This documentary doesn't have much in the way of new insights, but the stunning archival footage more than makes up for it
From his genuinely world-changing environmental activism to getting an entire Wes Anderson movie made in tribute to him, French diver and explorer Jacques Cousteau lived a life that could fill dozens of biographies. Yet it’s this same fame and iconic life that somewhat hampers Liz Garbus’s Becoming Cousteau, an entertaining and sometimes transfixingly beautiful documentary that can’t really offer much in the way of interesting new insights about Cousteau’s revolutionary life and work.
Spanning almost sixty years, Garbus follows Cousteau’s entire adult life, from his falling in love with the sea as a spear-fishing free-diver in the ‘30s to his tireless work to protect Antarctica in the early ‘90s. She tells this story almost entirely through archival footage backed by voiceovers – with Vincent Cassel reading in for Cousteau himself – which proves a great choice for a life like Cousteau’s. Who needs to cut away to talking heads when you’re blessed with mountains of stunning undersea footage?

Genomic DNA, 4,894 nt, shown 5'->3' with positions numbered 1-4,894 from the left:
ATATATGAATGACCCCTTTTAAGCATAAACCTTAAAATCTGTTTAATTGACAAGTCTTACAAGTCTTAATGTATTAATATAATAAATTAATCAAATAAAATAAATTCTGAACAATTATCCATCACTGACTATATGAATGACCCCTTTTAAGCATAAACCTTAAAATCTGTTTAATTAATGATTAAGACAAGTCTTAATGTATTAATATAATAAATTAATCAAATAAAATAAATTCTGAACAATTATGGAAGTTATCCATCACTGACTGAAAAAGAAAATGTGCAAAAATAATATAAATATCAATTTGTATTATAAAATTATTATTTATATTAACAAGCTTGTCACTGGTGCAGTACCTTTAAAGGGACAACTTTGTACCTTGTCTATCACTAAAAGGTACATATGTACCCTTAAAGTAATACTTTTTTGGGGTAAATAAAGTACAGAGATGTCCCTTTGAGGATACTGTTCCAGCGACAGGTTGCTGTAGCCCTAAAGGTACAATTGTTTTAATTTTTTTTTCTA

That said, you can find a lot of this footage in Cousteau’s own documentaries – most notably his Palme d’Or-winning The Silent World – and the occasional cuts away from the ocean to focus more on Cousteau’s family life are far less captivating than the nature doc stuff on offer here. It does mean there’s the occasional air of “why did this need to be made?” about Becoming Cousteau.
Luckily, you’ll mostly be too engrossed in the beautifully captured stories of deep sea exploration to spend much time weighing on these questions, while the final third, examining just how little progress we’ve made in actually curbing our environmental destruction over the last few decades, is suitably enraging. Jacques Cousteau introduced us to a stunning new earthly frontier, and Becoming Cousteau reminds us just how desperate the need is to protect it.
Becoming Cousteau is now showing in UK cinemas.Where to watch